Read Near Dark: A Thriller Online

Authors: Brad Thor

Tags: #Fiction, #Policital Thriller, #Thriller/Action & Adventure

Near Dark: A Thriller (22 page)

BOOK: Near Dark: A Thriller
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“Gun,” said Kost, over the radio. “The pair of tangos coming up your side of the street. Looks like pistols.”

“You’re sure?” asked Preisler.

“Positive.”

“Splash them,” Johnson interjected. “I have my eye on the third tango coming up the other side of the street. Do it now.”

“I can’t see the third tango,” said Kost. “He’s under my window.”

“Don’t worry about him,” said Preisler. “Get the two you’ve got in your sights. You’re cleared hot.”

“Roger that.”

Moments later, there were two muffled cracks from outside on the street followed by a SITREP.
“Tangos down,” said Kost. “I repeat, tangos down.”

“Blue Sonata inbound hot,” Johnson warned from his vantage point out on the street. The driver had already looped around and was trying to get to their location. “Fifty meters out.”

“Good copy,” said Kost, as he leaned out the window and looked for Shanty Irish, as well as the vehicle. “Blue Sonata. I see it.”

There was suddenly the sound of
gunfire from down on the street.

“Tango down,” said Johnson, who had killed the third man on foot.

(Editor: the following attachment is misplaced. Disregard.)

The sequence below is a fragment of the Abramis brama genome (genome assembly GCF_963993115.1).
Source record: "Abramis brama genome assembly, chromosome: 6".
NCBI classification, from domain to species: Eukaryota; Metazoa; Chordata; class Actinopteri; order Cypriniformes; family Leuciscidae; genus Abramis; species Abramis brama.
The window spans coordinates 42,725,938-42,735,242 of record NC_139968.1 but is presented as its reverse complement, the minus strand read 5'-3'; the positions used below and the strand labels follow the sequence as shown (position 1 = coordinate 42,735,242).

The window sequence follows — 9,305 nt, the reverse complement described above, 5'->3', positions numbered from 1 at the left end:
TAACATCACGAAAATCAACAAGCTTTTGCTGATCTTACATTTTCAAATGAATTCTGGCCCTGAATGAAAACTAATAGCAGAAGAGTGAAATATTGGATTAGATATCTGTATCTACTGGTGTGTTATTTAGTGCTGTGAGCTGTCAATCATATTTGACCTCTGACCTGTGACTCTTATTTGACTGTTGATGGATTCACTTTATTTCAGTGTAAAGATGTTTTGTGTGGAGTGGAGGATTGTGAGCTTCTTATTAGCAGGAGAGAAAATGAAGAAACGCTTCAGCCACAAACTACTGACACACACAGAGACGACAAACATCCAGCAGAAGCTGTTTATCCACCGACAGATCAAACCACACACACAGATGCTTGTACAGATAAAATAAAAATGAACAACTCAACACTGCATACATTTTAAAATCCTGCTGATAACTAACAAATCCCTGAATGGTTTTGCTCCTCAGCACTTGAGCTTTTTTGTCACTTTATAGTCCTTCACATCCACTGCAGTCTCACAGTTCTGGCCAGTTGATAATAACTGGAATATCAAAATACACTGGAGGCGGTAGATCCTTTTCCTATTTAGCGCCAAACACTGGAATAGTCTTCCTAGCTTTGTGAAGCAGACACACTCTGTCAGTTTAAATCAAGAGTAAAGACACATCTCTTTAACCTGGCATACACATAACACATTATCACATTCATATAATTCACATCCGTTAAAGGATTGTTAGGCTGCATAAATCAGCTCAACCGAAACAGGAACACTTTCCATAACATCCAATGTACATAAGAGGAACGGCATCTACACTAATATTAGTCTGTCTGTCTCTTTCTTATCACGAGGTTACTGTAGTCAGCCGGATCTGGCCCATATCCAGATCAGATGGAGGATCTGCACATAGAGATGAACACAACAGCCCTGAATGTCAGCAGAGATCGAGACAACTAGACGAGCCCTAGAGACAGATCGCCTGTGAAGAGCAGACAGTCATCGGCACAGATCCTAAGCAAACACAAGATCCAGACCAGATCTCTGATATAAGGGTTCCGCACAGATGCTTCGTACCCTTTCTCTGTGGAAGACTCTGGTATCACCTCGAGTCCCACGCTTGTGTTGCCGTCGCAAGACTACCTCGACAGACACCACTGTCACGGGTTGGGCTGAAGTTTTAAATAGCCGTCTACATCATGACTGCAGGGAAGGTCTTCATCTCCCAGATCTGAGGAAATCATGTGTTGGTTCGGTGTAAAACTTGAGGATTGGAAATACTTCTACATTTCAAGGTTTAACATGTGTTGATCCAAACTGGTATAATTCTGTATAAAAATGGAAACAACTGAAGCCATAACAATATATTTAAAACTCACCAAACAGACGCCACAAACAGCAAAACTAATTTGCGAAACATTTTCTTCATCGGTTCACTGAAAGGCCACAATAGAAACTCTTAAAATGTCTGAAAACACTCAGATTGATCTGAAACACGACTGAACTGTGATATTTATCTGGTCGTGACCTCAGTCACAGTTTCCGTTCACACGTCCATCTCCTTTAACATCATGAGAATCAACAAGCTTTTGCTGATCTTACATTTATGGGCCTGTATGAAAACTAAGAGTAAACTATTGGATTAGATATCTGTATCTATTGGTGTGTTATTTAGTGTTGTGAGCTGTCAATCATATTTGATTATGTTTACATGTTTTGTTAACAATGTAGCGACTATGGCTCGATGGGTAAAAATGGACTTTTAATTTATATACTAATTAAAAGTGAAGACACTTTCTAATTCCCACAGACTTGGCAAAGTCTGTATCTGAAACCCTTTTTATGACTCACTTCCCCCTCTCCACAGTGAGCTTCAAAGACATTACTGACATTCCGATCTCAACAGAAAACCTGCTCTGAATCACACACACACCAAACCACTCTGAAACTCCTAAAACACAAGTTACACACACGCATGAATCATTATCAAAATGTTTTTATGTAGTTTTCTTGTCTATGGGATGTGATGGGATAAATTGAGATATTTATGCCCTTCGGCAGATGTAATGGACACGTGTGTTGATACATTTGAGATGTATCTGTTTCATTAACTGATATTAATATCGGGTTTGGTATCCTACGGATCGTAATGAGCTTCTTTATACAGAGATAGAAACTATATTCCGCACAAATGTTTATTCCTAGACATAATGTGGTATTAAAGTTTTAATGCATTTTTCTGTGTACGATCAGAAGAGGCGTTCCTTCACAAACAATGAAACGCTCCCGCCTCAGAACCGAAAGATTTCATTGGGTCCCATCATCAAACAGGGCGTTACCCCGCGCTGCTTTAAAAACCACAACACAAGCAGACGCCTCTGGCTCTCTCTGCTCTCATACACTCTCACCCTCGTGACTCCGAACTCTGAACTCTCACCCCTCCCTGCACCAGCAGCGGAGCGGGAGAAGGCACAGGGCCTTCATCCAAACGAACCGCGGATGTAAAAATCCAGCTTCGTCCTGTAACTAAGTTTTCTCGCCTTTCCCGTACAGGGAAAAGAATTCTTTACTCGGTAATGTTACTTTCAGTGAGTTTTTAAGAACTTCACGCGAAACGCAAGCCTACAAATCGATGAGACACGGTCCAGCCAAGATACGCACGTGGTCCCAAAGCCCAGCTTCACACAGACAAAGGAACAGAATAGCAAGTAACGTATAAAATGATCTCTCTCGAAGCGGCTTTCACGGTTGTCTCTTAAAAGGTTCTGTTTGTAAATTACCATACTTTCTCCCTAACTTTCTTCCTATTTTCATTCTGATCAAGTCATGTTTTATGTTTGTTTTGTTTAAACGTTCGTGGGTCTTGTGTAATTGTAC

When the blue Sonata was in range of his Honey Badger, Kost fired multiple rounds into the windshield. The vehicle swerved wildly, bashing into parked cars on both sides of the narrow street.

Johnson drilled a racing stripe down the side as it passed. The heavy 45 ACP rounds from his Kriss Vector
tore through both the door and the driver.

The Sonata, its driver dead, began to slow, but didn’t stop. Rolling through the red light at the intersection, it was T-boned by a Chevy Suburban, ironically plastered with Boston Celtics and “Luck of the Irish” stickers.

After helping Lara’s parents to their feet, Preisler once again scooped Marco into his arms. “Time to go,” he said.

CHAPTER 37

L
OMBARDY
R
EGION

N
ORTHERN
I
TALY

T
he transport plane, per Admiral Proctor’s promise, had been fueled and waiting for them when they arrived at Šiauliai.

After swinging by Sølvi’s vehicle to grab her gear, they had hit the road in Harvath’s Land Cruiser. With all of the texts and emails that he had to deal with, she had graciously offered to drive. There was no classic rock and Rolling
Stones for him on this return leg.

Nicholas had been quick to get to two pieces of bad news. The first was a rundown of what had happened in Boston.

They didn’t know who was responsible, although they had plenty of photos of the perpetrators. One of the men was apparently off-the-boat Irish, and two others had extensive police records tied to Irish organized crime in Boston. The fourth perpetrator,
the team’s driver, had an Irish surname and a rap sheet filled with petty crimes. The working theory was that he was either a low-level initiate or had been hired just for this job.

The fact that the attack had been foiled, and all of the offenders were dead, was a testament to the skill of the team that Harvath had sent in. They had done exactly what he had assigned them to do. Marco and Lara’s